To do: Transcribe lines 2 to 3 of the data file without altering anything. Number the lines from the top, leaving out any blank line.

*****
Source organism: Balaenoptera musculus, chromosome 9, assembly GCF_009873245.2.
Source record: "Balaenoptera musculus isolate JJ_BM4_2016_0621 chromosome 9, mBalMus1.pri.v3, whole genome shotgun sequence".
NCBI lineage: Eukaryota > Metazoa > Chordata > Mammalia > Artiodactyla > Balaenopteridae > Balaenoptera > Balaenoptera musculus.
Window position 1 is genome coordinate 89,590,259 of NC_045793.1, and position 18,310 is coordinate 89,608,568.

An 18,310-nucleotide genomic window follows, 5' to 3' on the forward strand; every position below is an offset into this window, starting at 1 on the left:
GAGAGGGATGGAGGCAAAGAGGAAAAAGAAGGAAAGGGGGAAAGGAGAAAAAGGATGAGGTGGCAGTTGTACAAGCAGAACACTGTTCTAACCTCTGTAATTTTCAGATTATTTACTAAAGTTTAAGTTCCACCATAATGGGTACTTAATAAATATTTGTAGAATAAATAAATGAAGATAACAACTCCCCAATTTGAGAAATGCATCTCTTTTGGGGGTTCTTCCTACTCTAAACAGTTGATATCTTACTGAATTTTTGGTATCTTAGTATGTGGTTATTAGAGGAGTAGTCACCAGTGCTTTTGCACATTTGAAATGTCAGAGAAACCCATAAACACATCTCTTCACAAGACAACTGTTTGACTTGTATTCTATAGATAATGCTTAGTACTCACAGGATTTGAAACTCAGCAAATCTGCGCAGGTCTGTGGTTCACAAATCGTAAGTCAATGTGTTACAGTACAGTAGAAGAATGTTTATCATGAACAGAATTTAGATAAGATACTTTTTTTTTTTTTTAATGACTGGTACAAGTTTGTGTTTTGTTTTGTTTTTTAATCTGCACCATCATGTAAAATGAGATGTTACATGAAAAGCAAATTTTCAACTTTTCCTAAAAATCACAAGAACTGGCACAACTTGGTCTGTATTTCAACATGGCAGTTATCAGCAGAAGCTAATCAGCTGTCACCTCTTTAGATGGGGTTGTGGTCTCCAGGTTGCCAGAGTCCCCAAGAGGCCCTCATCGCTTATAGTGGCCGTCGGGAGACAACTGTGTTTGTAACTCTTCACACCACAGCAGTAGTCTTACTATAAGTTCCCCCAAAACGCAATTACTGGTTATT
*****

Source record: "Balaenoptera musculus isolate JJ_BM4_2016_0621 chromosome 9, mBalMus1.pri.v3, whole genome shotgun sequence".
NCBI lineage: Eukaryota > Metazoa > Chordata > Mammalia > Artiodactyla > Balaenopteridae > Balaenoptera > Balaenoptera musculus.